I spent quite a fair time, particularly in the early years trying to track down a number of these and other Regression characters, but it was only Ray’s character “Reuben”, for whom I actually found any tangible evidence. The others eluded me and I could only find very general things out about the area they “lived” in, but nothing about them or anyone they mentioned (typically we would only get a first name). It is worth noting in particular that with Ray’s “characters”, Joe could never cause an anachronism, by suddenly dropping in question containing the details that we either had as evidence (ie “Reuben’s” record) or from what they had told us in a prior session, to one of his other characters (eg “Wilfred”). Joe tried this on a number of occasions, without warning, but the characters didn’t take the bate and fall into the deliberate trap. Joe also tried this out (again without warning) with other Regressees, but again they didn’t fall into the trap – typically they would not respond.

As I mentioned, during some sessions, Joe would spend some hours exploring the unconcious minds of one or more of us, which in many ways I found more intriguing than Historic Regression. In particular he would put the individual into a deep hypnotic state, so that he and others in the “group” could talk directly to that person’s unconcious. Now you might say, well how could you tell, but from the answers we invariably got there was a typical theme – the person’s unconcious ranged from stating that it had little time for it’s own concious mind, to all but being highly derogatory about it. This happened time and time again and really interestingly with new people who had not been before and absolutely didn’t know what was coming – perhaps this says much about the human condition!

In my own case, I had two main characters that Joe drew out: “Geoffrey” who was apparently quite seriously physically impaired and another “Tim” who was a young ditcher from Ware, Hertfordshire in the early 1900’s, who later ended up catching a bullet in the World War I trenches, but survived. I never “saw” anything during the sessions, but I responded to questionning and in particular experienced the physicality (in Geoffrey’s case) and emotions for both.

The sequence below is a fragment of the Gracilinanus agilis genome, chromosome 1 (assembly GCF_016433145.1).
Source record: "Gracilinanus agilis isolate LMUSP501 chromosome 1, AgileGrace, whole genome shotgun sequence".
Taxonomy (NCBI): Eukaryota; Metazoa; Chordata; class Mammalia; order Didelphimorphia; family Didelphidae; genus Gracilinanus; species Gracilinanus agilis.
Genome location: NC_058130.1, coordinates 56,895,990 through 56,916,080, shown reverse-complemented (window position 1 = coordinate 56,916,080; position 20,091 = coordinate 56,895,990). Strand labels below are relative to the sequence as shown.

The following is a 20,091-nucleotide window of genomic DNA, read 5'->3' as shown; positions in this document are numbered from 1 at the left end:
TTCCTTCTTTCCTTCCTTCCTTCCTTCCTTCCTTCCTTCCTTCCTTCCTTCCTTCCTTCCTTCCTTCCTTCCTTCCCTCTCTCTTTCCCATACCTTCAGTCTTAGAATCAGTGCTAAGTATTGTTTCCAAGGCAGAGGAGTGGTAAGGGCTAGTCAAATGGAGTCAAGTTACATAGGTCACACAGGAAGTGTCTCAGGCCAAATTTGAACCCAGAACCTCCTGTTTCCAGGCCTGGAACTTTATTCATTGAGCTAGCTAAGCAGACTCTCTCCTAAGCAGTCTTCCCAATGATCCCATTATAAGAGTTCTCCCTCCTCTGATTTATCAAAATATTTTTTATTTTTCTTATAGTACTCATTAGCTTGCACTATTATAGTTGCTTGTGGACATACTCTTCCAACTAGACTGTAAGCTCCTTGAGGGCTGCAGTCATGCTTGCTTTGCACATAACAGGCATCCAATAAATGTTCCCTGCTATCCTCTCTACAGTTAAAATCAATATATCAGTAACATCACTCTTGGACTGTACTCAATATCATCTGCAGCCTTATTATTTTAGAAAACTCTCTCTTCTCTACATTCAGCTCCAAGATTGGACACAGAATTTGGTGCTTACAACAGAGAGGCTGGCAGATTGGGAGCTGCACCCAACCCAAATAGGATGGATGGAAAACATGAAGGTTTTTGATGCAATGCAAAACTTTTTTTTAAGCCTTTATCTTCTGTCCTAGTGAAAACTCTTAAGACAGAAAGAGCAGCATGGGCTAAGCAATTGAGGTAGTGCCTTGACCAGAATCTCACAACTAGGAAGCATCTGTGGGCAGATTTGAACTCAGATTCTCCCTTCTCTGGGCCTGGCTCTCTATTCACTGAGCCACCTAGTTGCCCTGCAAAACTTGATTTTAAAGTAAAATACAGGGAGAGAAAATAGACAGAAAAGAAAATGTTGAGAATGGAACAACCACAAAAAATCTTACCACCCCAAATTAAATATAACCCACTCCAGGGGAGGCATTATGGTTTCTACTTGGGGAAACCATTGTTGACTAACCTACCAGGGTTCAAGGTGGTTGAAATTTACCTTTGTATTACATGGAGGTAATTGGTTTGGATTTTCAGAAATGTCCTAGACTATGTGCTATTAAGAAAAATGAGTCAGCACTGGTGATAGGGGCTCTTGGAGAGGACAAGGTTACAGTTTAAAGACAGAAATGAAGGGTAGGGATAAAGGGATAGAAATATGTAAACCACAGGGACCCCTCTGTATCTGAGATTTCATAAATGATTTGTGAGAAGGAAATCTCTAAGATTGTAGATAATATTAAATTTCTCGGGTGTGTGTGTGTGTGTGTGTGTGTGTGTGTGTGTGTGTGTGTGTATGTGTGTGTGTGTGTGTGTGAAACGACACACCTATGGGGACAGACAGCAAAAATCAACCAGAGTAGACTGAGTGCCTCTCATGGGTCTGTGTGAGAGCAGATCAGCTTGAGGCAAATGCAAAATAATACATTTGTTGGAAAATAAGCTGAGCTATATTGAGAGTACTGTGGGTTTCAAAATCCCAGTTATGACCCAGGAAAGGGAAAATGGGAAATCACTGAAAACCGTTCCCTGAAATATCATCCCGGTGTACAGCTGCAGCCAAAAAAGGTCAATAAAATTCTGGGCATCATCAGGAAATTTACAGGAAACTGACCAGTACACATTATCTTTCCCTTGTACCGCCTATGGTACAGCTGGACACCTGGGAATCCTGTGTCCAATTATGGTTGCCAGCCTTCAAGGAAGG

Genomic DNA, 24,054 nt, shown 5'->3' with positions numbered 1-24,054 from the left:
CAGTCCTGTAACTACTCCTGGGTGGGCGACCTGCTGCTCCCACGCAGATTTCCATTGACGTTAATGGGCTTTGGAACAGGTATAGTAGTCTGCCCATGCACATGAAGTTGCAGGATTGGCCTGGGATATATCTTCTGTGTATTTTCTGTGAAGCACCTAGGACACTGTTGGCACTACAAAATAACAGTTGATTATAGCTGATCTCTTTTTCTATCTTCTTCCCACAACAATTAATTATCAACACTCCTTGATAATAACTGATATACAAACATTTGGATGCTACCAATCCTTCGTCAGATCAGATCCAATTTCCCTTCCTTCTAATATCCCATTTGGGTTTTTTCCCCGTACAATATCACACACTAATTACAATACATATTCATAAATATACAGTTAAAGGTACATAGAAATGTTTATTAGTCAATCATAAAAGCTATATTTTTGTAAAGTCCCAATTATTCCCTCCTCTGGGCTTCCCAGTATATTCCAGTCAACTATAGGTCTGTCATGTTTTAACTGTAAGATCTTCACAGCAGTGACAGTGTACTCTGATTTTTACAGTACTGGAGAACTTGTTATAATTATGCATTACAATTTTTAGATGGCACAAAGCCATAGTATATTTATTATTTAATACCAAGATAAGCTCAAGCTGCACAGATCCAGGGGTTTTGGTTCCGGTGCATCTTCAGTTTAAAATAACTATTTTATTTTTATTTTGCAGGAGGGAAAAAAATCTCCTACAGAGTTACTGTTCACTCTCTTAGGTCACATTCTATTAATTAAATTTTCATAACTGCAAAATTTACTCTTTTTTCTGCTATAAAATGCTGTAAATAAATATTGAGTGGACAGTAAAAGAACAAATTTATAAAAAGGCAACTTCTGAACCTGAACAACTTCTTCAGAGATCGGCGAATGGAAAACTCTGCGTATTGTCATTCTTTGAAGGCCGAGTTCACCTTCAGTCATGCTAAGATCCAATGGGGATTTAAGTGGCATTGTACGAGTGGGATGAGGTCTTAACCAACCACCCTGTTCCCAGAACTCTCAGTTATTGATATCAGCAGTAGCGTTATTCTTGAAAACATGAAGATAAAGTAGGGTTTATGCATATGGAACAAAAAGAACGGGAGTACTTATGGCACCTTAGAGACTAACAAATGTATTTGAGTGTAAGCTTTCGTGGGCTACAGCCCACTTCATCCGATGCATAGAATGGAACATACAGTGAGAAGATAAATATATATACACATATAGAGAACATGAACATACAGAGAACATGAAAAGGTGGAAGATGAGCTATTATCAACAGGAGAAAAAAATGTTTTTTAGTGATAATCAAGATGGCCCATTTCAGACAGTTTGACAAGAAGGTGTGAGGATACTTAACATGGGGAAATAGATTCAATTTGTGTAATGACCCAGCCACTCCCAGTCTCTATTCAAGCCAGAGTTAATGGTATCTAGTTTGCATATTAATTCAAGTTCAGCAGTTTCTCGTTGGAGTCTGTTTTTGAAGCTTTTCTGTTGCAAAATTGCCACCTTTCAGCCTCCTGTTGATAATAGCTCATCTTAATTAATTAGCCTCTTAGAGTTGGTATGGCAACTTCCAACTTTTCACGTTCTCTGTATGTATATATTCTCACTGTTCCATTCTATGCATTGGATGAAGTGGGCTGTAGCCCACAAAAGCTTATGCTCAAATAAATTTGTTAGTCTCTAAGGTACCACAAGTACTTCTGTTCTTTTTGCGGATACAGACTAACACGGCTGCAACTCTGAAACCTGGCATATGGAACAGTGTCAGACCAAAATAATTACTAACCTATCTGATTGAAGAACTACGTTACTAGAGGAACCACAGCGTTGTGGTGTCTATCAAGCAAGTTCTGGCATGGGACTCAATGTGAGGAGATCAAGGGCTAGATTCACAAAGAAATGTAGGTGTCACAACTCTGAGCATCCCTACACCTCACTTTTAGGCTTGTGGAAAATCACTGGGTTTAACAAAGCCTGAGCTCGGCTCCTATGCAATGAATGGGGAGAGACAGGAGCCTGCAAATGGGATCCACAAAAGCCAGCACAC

A strange feature with Regression, that occurred to at least two individuals in the “group” was that they would regress time and time again over years and then for some reason or other their unconcious mind stopped them being able to go back and bring out these characters – who knows why?

I have just given a flavour of what we experienced, much of it now growing dimmer as it was happening to us between 12 – 30 or so years ago. Those were really heady days, some sessions being extremely interesting, others much more mundane – but always fascinating.

I am really indebted to Joe and his memory is still so strong in my mind.

Writing Power of the Mind

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Simon Petherick writes:

I was first introduced to Joe by the publisher John Hale, who ran Robert Hale, in 1986. I was working then as a freelance writer and editor, and was asked whether I might like to collaborate with an interesting-sounding man who was a successful hypnotherapist. Apparently, Joe Keeton had a story to tell, and wanted a writer alongside to help him tell it. I was intrigued, and agreed to do it.

Joe had already assembled a lot of information and thoughts, both about his own theories behind the workings of hypnosis and hypnotic regression, and about the experiences of people who had undergone hypnotic regression with him. One of the first things that was very striking about him – apart from his physical presence, which we’ll come to – was his lack of dogma, his very open curiosity and his refusal to believe that he knew all the answers. He knew what effect he had on people, he had helped thousands of people by that stage to deal with personal demons or physical ailments through the process of hypnosis. But he didn’t dare to suggest that he knew how it worked.